Month: August 2005

  • I wish y'all could hear Max, it's too funny.  He's taking a bath
    (a bubble bath, in fact) and I've given him some
    stuff to play with....he's having a marvelous time!  What is so
    precious is how he sings in the tub and sings with gusto

    You know, for a child not yet six years old, he has quite the
    repetoire, from what I can tell as he sings as he plays on the electric
    keyboard, and as he strums Dmitry's guitar.  He is truly quite musically gifted, I'm convinced.

    Oh, and the cats are an endless source of fascination and amusement for
    Max.  OTOH, one feels compassion for the furry objects of his
    relentless, enthusiastic attention, but then, he's certainly enlivened
    their lives, which are normally a bit on the dull side.  This
    evening he noticed  --  doubtless to poor Zeus's
    mortification  --  that cat making use of the, er,
    facilities, if you get my drift.  Max charged in to tell us all
    about it, complete with graphic demonstration of precisely what the cat was doing. 

    If cats could blush, Zeus would have been rosy as a beet.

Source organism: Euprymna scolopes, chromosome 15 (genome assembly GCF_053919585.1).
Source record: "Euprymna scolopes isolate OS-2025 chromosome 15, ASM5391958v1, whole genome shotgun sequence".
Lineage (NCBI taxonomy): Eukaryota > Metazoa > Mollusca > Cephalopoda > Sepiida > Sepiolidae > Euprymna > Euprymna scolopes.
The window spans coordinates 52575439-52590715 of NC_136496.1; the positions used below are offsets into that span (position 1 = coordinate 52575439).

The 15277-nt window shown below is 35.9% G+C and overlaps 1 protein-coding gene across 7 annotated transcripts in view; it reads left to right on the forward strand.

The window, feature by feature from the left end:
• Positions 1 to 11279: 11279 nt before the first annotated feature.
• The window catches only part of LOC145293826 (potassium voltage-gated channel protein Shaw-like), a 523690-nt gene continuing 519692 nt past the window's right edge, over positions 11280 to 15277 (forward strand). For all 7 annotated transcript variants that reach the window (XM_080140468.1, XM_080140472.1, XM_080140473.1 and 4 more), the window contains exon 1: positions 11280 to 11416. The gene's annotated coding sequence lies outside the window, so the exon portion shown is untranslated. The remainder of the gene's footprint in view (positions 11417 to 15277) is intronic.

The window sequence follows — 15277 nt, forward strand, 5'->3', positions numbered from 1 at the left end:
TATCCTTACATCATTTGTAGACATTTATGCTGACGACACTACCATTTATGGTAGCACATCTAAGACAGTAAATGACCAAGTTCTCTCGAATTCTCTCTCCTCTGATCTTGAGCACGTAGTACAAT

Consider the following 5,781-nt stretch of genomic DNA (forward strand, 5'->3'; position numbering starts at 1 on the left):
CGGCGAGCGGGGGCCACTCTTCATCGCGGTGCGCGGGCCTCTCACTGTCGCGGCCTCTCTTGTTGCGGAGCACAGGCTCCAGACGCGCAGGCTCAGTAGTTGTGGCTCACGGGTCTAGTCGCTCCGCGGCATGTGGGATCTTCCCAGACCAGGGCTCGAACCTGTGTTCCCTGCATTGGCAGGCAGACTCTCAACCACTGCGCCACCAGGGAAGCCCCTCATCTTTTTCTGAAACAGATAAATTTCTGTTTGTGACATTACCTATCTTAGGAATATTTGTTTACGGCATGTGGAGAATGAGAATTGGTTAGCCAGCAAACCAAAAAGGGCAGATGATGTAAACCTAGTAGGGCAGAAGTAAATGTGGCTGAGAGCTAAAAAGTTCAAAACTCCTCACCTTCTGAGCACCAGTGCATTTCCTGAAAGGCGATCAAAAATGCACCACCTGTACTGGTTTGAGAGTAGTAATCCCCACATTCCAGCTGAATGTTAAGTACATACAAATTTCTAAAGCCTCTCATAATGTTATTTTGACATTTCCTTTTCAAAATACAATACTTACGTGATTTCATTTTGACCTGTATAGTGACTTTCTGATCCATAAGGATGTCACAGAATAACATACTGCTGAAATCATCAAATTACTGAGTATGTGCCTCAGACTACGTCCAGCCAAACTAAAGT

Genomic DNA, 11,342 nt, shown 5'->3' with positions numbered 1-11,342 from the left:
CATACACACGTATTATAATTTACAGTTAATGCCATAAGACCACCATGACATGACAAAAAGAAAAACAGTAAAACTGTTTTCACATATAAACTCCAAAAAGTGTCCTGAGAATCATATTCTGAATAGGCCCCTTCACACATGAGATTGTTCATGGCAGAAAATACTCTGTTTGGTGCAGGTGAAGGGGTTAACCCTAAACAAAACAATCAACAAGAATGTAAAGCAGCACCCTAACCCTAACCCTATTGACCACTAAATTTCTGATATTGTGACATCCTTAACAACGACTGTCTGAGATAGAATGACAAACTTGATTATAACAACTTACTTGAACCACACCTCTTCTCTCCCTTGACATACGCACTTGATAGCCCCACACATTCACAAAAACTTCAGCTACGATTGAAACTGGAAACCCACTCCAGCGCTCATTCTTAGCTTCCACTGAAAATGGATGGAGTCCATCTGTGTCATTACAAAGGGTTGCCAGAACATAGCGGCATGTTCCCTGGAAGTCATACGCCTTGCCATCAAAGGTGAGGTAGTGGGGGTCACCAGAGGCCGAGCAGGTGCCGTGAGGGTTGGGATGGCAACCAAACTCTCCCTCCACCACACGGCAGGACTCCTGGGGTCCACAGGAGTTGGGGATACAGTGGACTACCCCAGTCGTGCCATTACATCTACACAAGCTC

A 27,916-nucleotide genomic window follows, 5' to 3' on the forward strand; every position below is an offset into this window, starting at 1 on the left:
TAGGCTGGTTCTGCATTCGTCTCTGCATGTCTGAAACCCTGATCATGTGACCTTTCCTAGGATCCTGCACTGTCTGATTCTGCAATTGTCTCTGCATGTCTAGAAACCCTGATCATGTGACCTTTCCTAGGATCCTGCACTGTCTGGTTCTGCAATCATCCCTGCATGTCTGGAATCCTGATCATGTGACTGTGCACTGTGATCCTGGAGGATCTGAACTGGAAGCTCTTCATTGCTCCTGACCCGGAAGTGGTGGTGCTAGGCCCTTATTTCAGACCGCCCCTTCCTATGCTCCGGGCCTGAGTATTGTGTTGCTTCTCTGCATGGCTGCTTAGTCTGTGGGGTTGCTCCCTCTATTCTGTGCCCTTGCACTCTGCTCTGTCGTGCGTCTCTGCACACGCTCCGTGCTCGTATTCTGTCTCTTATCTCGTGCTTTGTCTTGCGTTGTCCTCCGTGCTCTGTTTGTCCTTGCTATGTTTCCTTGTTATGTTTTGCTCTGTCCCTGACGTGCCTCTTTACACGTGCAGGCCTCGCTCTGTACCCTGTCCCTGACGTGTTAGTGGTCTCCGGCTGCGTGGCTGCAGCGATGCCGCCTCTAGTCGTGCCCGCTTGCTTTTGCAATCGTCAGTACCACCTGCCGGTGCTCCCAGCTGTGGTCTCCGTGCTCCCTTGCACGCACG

The entertainment continued even after she (yes, Zeus is a "she") left
    the litter box, for it's one of those electric, self-cleaning litter
    boxes, and once it kicked into action Max zoomed into high gear
    himself, running into the living room shrieking "Mama!  Mama!" and
    begging me to come see the miraculous event in the other room (okay,
    everything after "Mama" was in Russian, but trust me, his meaning was

    Oh, and while Dmitry, Max and I were at Wal-Mart this afternoon I put
    Max in one of those buggies that has an attached seating area for 2-6
    years olds, if you know the type of thing I mean.  Max was
    enchanted and wound up spending most of the shopping trip standing up
    on one of the seats, facing forward with his arms straight out at his
    side.  It was that famous scene from "Titanic" come to life, no

  • Don had what we hope was a good idea, and that was to take Mr. 100 MPH to the playground in an effort to wear him down and out.

    Not sure how well this is gonna work out, but he did have a good time. 


    Of course Dmitry was there, too. 

    Don and Dmitry waiting for time to go.

  • Whoosh.  Maxim is certainly an active little critter and no mistake. 

    He can be very sweet and sharing, but will also take that which doesn't
    belong to him (cameras, sunglasses, photographs, etc.) and refuse to
    give them back.  He doesn't listen worth a flip to either English or
    Russian, and about that much talked-about afternoon nap......HA! 
    Fat chance.  And he's aggressive.  He is also musical, which
    is a plus.  Can sing little songs, for instance, and loves
    anything that makes music.  Also cars.  Like virtually every
    Russian boy I've ever met, he's car mad. 

    A few pictures from this morning:

    He did this until he discovered the scissors with the wavy and other
    fancy edges, then it was all over.  I had to fetch poor little